Being a developer is like playing Tetris: Your accomplishments disappear and all of your mistakes build up until you fix them.
— Evan tedesco (@EvanTedesco) December 16, 2014
Ever since hearing Evan say this, Tetris has been stuck in my mind. It isn’t that I long to get a game in, but rather the analogy is lodged in there. It is just so easy to riff on, and it comes up as you go through your day.
When you are having a great day you are in the zone and the flow state
kicks in allowing time to slow down, and the pieces that you need seem to be coming at you. Doesn’t that feel fantastic? The flip side is an incoming shit storm, with pelting requests and a list of work to get done that is more than you can ever get too. You blink and the day is done seemingly moments after it began.
Tying this to software
Tetris is a very simplistic closed system. To play the game well we need to understand the system. What are the rules? What does the board look like? Don’t rush, or be lazy. The small mistakes add up, but also know that you can focus and clean them up. There is much that we can do to package up abstractions and have a clear view of what is happening, preparing for what is coming next.
As software engineers we can hack this system to our advantage in a way that we can’t do as game players. Our game thus becomes meta.
How can we hack the game to our advantage?
You are having a clean game and then you make one silly mistake. Man it makes you mad. A lot of work has to be done to fix that mistake, and the debt needs to be paid. How can you use abstractions in your software to isolate various sections so mistakes can’t get out of hand? What if you could create multiple surfaces where the abstractions aren’t leaky? Take a flesh wound vs. a fatal one, giving you time to clean it up and move on.
Creating new pieces
The rules get you pattern matching the small number of pieces that could come your way. The constraints mean that you quickly learn certain tactics, but what if you could create more pieces that fit in nicely? If you can create any piece the game becomes boring, but in reality that isn’t a huge concern as the pieces are very complex and you don’t fully know how they all fit together.
Having new pieces is important, but being able to morph pieces after the fact would be even better. This would allow you to make more mistakes and give you the ability to change the past.
Sometimes the board is just too messy, and you need to know when it is time for the nuclear option to reset the board. This is an expensive option as it often speeds up the clock while the business waits for value to be created as the debt is collected.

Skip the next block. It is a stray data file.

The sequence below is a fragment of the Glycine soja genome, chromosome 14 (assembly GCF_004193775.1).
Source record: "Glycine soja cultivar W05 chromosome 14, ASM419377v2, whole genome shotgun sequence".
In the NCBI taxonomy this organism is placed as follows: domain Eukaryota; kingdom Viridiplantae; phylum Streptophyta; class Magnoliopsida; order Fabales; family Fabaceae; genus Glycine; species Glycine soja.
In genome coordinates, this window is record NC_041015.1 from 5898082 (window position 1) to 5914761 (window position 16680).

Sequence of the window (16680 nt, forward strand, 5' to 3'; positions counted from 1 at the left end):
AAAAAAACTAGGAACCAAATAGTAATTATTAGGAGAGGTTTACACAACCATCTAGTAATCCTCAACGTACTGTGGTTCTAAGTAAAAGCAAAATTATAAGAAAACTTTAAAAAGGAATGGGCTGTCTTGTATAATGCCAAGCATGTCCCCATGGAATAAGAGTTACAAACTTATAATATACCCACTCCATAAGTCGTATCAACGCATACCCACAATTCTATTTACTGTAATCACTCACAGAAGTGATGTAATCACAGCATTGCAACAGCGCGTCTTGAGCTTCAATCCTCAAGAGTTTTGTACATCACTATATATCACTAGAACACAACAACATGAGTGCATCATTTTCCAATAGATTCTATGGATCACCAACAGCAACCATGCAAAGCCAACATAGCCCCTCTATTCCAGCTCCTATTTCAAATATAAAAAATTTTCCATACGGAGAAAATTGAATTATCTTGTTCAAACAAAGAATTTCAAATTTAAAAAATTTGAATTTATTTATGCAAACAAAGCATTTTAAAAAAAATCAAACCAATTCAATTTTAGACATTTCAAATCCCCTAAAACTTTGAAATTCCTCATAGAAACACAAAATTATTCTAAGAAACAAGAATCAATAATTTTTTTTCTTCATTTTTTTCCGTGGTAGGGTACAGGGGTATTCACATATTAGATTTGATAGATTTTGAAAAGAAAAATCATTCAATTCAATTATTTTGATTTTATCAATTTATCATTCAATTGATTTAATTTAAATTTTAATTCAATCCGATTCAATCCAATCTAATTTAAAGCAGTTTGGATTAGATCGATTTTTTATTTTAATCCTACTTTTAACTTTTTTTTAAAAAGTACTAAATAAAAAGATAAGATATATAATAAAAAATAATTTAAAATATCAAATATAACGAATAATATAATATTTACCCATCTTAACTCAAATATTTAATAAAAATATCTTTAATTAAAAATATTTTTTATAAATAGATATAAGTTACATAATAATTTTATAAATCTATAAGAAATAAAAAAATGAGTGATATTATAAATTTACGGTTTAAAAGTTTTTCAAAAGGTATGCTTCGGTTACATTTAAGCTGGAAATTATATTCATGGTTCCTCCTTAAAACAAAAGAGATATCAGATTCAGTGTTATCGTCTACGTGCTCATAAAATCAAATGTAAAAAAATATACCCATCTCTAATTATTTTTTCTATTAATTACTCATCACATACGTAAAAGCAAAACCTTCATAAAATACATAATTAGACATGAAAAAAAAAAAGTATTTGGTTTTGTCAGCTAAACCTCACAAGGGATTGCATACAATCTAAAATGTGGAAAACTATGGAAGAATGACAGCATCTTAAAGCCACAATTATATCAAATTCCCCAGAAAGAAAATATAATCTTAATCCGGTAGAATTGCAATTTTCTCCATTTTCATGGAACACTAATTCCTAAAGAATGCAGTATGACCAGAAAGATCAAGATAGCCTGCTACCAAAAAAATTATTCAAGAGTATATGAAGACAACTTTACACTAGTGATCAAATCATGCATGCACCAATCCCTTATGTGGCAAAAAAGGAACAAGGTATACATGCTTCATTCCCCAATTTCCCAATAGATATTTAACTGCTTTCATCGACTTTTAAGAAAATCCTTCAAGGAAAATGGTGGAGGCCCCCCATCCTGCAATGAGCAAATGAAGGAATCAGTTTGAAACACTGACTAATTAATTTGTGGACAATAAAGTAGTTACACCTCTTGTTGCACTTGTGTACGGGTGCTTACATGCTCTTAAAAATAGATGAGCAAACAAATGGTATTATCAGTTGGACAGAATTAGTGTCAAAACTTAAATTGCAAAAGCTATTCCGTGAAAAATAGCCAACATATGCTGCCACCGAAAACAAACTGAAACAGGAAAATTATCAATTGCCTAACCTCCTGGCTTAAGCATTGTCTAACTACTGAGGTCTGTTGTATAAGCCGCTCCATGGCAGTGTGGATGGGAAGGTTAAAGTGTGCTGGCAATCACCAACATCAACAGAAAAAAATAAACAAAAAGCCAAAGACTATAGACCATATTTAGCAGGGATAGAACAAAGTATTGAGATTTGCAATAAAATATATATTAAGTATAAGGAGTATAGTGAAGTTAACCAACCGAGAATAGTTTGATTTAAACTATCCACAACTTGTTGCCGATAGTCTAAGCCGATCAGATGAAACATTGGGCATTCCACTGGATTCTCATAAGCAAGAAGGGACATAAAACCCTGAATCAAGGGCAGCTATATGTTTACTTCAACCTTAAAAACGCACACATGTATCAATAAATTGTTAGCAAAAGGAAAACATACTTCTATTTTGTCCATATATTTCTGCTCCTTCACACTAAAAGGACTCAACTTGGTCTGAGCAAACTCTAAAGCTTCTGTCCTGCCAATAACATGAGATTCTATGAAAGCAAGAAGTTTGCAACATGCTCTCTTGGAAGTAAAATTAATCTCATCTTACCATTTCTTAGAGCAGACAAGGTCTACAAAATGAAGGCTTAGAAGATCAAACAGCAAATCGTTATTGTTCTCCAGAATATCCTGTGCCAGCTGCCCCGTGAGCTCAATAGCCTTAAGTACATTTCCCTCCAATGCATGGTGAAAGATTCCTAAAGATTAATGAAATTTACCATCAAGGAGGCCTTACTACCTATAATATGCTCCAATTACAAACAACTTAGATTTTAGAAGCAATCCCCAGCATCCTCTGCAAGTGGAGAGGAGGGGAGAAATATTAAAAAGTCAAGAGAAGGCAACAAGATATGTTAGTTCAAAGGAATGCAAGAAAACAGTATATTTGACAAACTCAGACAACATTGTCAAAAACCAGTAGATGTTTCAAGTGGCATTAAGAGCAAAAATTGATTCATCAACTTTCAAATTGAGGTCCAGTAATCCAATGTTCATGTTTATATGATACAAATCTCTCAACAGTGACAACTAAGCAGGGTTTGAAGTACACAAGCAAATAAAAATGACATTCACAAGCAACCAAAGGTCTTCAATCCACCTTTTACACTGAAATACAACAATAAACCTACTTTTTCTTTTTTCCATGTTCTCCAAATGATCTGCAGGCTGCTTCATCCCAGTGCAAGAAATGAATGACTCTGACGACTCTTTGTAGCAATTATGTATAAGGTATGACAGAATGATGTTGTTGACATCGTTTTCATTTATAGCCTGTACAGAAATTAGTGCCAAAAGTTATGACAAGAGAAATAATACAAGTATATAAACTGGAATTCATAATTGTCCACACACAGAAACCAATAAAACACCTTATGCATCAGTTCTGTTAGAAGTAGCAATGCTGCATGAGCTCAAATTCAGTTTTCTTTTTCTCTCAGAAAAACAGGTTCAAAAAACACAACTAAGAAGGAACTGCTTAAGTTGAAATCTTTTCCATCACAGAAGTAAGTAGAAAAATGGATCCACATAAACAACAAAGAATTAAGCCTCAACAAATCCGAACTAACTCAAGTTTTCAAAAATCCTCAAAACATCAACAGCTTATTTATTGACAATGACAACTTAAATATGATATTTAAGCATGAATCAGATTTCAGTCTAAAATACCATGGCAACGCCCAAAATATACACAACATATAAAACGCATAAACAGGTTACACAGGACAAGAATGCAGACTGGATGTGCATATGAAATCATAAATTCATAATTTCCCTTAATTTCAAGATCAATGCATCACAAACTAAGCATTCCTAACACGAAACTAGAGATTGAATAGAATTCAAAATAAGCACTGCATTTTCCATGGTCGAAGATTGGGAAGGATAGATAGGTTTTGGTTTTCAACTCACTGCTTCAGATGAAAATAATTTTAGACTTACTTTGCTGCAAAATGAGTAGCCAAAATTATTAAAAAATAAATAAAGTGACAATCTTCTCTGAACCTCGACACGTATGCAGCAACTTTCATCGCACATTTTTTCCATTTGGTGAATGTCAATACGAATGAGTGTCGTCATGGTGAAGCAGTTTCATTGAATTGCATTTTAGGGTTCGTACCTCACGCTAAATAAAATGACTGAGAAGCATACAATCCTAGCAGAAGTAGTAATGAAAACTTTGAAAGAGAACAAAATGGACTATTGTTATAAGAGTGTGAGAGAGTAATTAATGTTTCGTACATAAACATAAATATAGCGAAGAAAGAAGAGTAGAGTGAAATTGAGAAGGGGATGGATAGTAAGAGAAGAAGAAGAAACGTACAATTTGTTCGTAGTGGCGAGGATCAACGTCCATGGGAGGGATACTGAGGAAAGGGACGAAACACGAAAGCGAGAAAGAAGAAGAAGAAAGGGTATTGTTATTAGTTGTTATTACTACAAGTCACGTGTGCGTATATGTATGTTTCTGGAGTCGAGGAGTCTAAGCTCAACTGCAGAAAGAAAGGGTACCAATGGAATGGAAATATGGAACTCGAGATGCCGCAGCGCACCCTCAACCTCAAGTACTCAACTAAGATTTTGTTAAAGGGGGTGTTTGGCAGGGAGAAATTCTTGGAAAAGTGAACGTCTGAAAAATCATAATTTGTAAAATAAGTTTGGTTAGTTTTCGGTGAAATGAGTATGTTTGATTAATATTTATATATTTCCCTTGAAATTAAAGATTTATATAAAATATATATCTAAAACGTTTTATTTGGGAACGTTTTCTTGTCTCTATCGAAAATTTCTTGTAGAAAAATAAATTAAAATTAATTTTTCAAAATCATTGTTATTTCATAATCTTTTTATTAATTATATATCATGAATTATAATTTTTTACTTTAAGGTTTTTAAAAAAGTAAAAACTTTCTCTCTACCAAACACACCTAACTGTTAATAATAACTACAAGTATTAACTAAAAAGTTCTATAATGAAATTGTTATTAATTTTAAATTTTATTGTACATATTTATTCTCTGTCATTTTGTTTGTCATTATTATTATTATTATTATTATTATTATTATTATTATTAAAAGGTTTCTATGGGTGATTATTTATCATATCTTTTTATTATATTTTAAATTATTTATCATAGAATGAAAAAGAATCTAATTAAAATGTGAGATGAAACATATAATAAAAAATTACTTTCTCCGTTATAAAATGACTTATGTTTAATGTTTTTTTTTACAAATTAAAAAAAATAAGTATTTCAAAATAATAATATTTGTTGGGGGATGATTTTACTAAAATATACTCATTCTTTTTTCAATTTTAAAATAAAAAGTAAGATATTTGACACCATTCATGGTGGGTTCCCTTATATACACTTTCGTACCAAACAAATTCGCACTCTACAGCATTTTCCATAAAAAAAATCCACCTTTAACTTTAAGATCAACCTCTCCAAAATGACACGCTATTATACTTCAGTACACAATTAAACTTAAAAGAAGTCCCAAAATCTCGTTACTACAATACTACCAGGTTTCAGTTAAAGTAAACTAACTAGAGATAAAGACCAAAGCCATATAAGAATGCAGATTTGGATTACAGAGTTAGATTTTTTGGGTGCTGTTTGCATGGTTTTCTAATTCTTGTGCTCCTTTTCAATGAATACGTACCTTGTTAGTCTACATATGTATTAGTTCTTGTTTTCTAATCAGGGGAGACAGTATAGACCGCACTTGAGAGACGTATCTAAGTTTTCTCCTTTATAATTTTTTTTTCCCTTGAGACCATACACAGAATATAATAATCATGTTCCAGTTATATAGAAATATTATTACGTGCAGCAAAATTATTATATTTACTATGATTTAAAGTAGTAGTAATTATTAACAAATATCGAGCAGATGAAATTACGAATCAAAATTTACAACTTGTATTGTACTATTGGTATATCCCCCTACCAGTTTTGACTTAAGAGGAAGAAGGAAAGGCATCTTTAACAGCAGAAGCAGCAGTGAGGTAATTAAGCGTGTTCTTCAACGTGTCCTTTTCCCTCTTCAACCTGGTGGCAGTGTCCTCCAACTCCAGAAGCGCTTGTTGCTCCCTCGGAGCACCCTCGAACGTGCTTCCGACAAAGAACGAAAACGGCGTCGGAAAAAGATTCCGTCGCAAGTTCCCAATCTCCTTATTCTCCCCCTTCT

A very common mistake made is to reset, thinking it is the “easy option” vs. doing the work to refactor your way out. A pre-requisite to this move is understanding Second System Syndrome before you implement it.
The strong push for immutable deployable containers has huge advantages. I remember cheering when one of our Linux servers had an uptime long enough that it went around the clock. These days, this is a bug not a feature. The longer a system is running like that the greater the chance that things have been mucked around and a cancer has been created. It is far better to clean up the system regularly as that enables stability.
We often long to be stable, thinking that this means standing still. However, nothing is stable. The environment is always changing, so it is actually far better to give in to that and to instead embrace it.
I now try to think in terms of homeostasis. Dave Thomas does a fantastic job of talking about this in relation to agility and how you have your hand on a rudder making changes. The best pilots are making many frequent tiny changes to keep a small oscillation around the direction you are looking to grow.
When you set the thermostat at 68 degrees the temperature is never set there. The best thermostat will make subtle changes to the air flow to keep it as stable as possible versus having a system go off and on with large bursts that cause large fluctuations.
Build the habits to deal with the constant change and then trust in your systems, just as you trust your body when you run. You probably aren’t thinking “arrrrr I am fallllllling!” at each step, but that is what is happening.
My mission is to create architectures that allow me to make small changes to get to a better path over time. Now and then we evolve something new that allows and requires a reset, but sometimes the evolution is subtle enough that you can’t see it as it happens.
Now, back to the Tetris game of live and getting Zen enough to deal with the blocks that keep falling!